Tasmanian optometrists providing eye care for asylum seekers on visas

The Red Cross identifies those in need and matches th to the optometrists volunteering their services to help out.
As the men are on bridging visas, they do not qualify for Centrelink, Medicare, or any other government assistance, relying on the Red Cross and goodwill.
“No one should go without eye care and if we can make a difference for these people and to their quality of life, then we are very pleased to offer our services,” participating optometrist Mr Lee Baumwol said on 19 August.
“These people have enough to deal with, coming half way around the world to seek asylum, and we at the Optometrists Association Australia have a strong community service commitment and are happy to help out,” Mr Baumwol said.
Red Cross case workers identified this need among clients who clearly needed glasses but couldn’t afford the cost.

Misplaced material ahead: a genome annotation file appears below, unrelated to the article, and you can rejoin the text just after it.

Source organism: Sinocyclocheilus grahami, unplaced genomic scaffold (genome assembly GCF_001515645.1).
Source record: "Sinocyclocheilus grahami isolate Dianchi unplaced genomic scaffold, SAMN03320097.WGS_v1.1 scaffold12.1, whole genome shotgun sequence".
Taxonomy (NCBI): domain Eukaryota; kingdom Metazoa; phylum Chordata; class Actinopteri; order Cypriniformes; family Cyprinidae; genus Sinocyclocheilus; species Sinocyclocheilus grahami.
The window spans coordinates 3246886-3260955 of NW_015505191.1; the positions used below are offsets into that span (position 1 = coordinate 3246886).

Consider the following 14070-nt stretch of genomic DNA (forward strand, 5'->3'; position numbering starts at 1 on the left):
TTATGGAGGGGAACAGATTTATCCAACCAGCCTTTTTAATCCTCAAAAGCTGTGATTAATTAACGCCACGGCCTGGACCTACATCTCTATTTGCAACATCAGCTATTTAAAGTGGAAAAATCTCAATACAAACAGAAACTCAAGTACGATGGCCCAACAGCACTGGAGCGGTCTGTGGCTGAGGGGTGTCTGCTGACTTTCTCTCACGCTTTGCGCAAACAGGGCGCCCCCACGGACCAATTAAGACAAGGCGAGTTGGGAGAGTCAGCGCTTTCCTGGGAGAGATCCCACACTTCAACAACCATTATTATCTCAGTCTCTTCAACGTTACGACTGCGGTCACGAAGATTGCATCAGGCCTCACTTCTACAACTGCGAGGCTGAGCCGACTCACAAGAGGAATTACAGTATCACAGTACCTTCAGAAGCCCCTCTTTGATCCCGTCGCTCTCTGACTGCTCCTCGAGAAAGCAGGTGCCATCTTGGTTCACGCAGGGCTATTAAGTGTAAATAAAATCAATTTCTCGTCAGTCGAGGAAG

Ms Al Hines, the head of Migrant Services for Red Cross Tasmania says not being able to attend to this health issue is a significant barrier to successfully transition into a new community and into Australian society.
“The difference a pair of glasses makes to these clients is immense. We’ve seen clients’ confidence grow as they feel more able to participate in the community,” Ms Hines said.
“Our thanks goes to the Tasmanian division of Optometrists Association of Australia who worked with Red Cross to get the sche up and running in a first of its kind in Australia.”
The project is now operating throughout Tasmania. It also marks the start of centenary celebrations for the Tasmanian division of OAA – commorating 100 years since the first legislation to regulate optometry in Australia was passed by the Tasmania Parliament in 1913.
Above: Two recipients were fitted with their glasses by Hobart optometrist Lee Baumwol – Mohammed Sayed, 72, and Abdullah Gholami, 27, both Hazara people from Afghanistan

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